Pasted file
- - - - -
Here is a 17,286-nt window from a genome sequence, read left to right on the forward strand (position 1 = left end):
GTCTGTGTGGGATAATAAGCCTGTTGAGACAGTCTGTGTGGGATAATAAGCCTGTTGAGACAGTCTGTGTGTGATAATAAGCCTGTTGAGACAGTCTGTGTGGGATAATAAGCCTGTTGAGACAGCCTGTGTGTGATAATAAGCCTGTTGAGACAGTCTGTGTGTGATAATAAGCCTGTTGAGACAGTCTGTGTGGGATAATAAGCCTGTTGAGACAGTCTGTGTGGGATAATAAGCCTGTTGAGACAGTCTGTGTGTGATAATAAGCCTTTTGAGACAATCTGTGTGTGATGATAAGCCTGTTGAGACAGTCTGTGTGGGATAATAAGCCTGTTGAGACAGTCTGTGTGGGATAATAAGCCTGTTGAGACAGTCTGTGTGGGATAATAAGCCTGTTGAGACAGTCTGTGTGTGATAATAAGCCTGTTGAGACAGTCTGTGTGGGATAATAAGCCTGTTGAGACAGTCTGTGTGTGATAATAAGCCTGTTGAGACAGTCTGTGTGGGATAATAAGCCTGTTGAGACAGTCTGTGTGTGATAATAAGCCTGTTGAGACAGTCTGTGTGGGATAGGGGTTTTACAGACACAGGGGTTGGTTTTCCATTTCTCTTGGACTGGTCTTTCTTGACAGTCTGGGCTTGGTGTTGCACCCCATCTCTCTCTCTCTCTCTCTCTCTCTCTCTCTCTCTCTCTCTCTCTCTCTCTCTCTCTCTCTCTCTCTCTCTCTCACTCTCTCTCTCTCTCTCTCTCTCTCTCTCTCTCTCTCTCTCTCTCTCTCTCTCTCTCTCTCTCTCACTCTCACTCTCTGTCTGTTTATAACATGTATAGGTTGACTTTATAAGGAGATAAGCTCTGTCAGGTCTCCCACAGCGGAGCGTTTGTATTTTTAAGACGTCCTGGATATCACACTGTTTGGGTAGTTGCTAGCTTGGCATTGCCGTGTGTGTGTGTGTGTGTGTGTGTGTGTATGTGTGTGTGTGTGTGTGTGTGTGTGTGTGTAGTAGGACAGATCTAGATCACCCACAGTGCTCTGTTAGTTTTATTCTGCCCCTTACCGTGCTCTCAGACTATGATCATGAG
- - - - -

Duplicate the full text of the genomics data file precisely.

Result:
Here is a 17,286-nt window from a genome sequence, read left to right on the forward strand (position 1 = left end):
GTCTGTGTGGGATAATAAGCCTGTTGAGACAGTCTGTGTGGGATAATAAGCCTGTTGAGACAGTCTGTGTGTGATAATAAGCCTGTTGAGACAGTCTGTGTGGGATAATAAGCCTGTTGAGACAGCCTGTGTGTGATAATAAGCCTGTTGAGACAGTCTGTGTGTGATAATAAGCCTGTTGAGACAGTCTGTGTGGGATAATAAGCCTGTTGAGACAGTCTGTGTGGGATAATAAGCCTGTTGAGACAGTCTGTGTGTGATAATAAGCCTTTTGAGACAATCTGTGTGTGATGATAAGCCTGTTGAGACAGTCTGTGTGGGATAATAAGCCTGTTGAGACAGTCTGTGTGGGATAATAAGCCTGTTGAGACAGTCTGTGTGGGATAATAAGCCTGTTGAGACAGTCTGTGTGTGATAATAAGCCTGTTGAGACAGTCTGTGTGGGATAATAAGCCTGTTGAGACAGTCTGTGTGTGATAATAAGCCTGTTGAGACAGTCTGTGTGGGATAATAAGCCTGTTGAGACAGTCTGTGTGTGATAATAAGCCTGTTGAGACAGTCTGTGTGGGATAGGGGTTTTACAGACACAGGGGTTGGTTTTCCATTTCTCTTGGACTGGTCTTTCTTGACAGTCTGGGCTTGGTGTTGCACCCCATCTCTCTCTCTCTCTCTCTCTCTCTCTCTCTCTCTCTCTCTCTCTCTCTCTCTCTCTCTCTCTCTCTCTCTCTCACTCTCTCTCTCTCTCTCTCTCTCTCTCTCTCTCTCTCTCTCTCTCTCTCTCTCTCTCTCTCTCTCACTCTCACTCTCTGTCTGTTTATAACATGTATAGGTTGACTTTATAAGGAGATAAGCTCTGTCAGGTCTCCCACAGCGGAGCGTTTGTATTTTTAAGACGTCCTGGATATCACACTGTTTGGGTAGTTGCTAGCTTGGCATTGCCGTGTGTGTGTGTGTGTGTGTGTGTGTGTATGTGTGTGTGTGTGTGTGTGTGTGTGTGTGTAGTAGGACAGATCTAGATCACCCACAGTGCTCTGTTAGTTTTATTCTGCCCCTTACCGTGCTCTCAGACTATGATCATGAG